Imperial College London

Bethlehem Solomon

Faculty of MedicineSchool of Public Health

Research Postgraduate







Medical SchoolSt Mary's Campus





Publication Type

7 results found

Doyle YG, Solomon BD, Owusu G, 2022, Cities and global health: fragmented housing policies increase health risks for vulnerable people., BMJ, Vol: 379, Pages: 1-4, ISSN: 1759-2151

Journal article

Baumgartner J, Rodriguez J, Berkhout F, Doyle Y, Ezzati M, Owuso G, Quayyum Z, Solomon B, Winters M, Adamkiewicz G, Robinson BEet al., 2022, Synthesizing the links between secure housing tenure and health for more equitable cities, Wellcome Open Research, Vol: 7, Pages: 18-18

<ns4:p>Millions of households in rich and poor countries alike are at risk of being unwilfully displaced from their homes or the land on which they live (i.e., lack secure tenure), and the urban poor are most vulnerable. Improving housing tenure security may be an intervention to improve housing and environmental conditions and reduce urban health inequalities. Building on stakeholder workshops and a narrative review of the literature, we developed a conceptual model that infers the mechanisms through which more secure housing tenure can improve housing, environmental quality, and health. Empirical studies show that more secure urban housing tenure can boost economic mobility, improve housing and environmental conditions including reduced exposure to pollution, create safer and more resourced communities, and improve physical and mental health. These links are shared across tenure renters and owners and different economic settings. Broader support is needed for context-appropriate policies and actions to improve tenure security as a catalyst for cultivating healthier homes and neighbourhoods and reducing urban health inequalities in cities.</ns4:p>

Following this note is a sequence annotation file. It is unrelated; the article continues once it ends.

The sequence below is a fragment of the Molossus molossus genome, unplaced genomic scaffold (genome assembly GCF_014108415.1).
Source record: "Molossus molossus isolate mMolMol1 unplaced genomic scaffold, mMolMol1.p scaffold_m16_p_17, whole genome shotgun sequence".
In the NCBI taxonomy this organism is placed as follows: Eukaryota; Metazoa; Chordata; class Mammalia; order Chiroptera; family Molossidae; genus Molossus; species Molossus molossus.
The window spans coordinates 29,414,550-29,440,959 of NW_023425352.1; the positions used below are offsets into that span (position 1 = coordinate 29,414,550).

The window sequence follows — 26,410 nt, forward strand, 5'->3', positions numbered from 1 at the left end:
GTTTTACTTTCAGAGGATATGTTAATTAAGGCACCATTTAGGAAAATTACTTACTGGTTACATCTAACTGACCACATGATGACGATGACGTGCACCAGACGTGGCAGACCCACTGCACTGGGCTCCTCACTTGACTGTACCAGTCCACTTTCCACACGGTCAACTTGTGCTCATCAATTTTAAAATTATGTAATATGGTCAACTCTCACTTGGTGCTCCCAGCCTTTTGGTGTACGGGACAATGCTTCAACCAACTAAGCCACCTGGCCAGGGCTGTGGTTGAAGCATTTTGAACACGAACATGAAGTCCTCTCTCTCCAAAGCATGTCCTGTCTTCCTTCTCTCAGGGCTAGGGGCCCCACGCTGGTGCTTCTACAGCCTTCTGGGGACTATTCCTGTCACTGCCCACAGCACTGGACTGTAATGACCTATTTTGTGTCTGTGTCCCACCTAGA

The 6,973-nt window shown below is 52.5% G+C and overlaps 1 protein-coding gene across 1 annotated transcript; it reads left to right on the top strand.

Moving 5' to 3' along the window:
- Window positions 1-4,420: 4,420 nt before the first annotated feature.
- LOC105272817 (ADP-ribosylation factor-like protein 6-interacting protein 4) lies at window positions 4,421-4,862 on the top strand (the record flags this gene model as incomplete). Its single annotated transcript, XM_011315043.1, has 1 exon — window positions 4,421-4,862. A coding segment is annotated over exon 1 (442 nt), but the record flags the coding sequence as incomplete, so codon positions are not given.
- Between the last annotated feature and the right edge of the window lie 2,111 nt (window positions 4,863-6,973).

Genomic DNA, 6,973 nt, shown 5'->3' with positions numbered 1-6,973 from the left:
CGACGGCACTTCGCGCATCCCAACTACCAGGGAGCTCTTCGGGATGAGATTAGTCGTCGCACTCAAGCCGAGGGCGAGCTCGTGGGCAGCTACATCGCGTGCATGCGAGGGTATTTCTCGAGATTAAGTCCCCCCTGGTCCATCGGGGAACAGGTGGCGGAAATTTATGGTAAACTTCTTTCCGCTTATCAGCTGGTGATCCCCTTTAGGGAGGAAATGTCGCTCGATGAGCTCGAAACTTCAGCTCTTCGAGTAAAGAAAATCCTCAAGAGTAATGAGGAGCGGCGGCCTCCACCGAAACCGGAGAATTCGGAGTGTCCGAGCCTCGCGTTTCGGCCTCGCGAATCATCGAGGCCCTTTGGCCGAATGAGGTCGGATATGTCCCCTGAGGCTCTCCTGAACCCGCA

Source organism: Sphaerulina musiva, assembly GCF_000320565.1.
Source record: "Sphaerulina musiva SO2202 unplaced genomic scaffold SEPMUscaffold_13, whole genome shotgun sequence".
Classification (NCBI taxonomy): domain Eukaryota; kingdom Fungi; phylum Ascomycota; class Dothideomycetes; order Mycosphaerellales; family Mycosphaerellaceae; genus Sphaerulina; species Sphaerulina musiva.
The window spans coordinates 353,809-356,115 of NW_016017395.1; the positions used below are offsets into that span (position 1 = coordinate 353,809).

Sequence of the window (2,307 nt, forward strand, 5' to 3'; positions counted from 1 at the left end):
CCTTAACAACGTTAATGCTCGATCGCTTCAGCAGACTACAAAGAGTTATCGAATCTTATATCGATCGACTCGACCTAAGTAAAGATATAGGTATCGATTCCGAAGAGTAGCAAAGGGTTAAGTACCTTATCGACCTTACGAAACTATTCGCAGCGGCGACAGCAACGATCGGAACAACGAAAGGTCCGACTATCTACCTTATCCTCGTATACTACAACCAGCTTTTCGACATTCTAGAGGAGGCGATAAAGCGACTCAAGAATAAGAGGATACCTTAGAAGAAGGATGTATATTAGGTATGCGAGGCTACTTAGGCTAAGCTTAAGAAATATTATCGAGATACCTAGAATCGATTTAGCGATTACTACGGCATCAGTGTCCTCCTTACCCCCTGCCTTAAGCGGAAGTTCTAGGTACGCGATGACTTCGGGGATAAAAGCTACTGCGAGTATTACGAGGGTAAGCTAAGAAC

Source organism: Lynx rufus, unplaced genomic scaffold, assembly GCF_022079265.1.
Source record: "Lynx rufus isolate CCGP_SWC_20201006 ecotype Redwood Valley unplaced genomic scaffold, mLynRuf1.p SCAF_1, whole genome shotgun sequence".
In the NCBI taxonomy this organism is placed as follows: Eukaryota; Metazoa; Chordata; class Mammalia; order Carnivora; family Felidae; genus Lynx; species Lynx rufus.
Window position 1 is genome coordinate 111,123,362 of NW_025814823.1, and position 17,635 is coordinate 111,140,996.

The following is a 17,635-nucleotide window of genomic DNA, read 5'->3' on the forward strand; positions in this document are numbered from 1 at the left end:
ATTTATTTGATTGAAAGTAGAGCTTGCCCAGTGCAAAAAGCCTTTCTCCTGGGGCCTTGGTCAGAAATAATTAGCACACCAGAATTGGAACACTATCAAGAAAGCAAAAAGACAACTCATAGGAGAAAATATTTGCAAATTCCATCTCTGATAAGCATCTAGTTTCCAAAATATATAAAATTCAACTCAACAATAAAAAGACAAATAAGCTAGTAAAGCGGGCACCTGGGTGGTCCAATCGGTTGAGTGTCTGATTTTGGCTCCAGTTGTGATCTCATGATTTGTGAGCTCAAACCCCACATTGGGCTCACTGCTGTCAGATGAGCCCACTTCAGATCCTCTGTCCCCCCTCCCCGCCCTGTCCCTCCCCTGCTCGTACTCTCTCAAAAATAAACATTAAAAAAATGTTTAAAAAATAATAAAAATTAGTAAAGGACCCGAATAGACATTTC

Journal article

NCD Risk Factor Collaboration NCD-RisC, Iurilli N, 2021, Heterogeneous contributions of change in population distribution of body-mass index to change in obesity and underweight, eLife, Vol: 10, ISSN: 2050-084X

From 1985 to 2016, the prevalence of underweight decreased, and that of obesity and severe obesity increased, in most regions, with significant variation in the magnitude of these changes across regions. We investigated how much change in mean body mass index (BMI) explains changes in the prevalence of underweight, obesity, and severe obesity in different regions using data from 2896 population-based studies with 187 million participants. Changes in the prevalence of underweight and total obesity, and to a lesser extent severe obesity, are largely driven by shifts in the distribution of BMI, with smaller contributions from changes in the shape of the distribution. In East and Southeast Asia and sub-Saharan Africa, the underweight tail of the BMI distribution was left behind as the distribution shifted. There is a need for policies that address all forms of malnutrition by making healthy foods accessible and affordable, while restricting unhealthy foods through fiscal and regulatory restrictions.

Journal article

Osibona O, Solomon B, Fecht D, 2021, Lighting in the home and health: a systematic review, International Journal of Environmental Research and Public Health, Vol: 18, ISSN: 1660-4601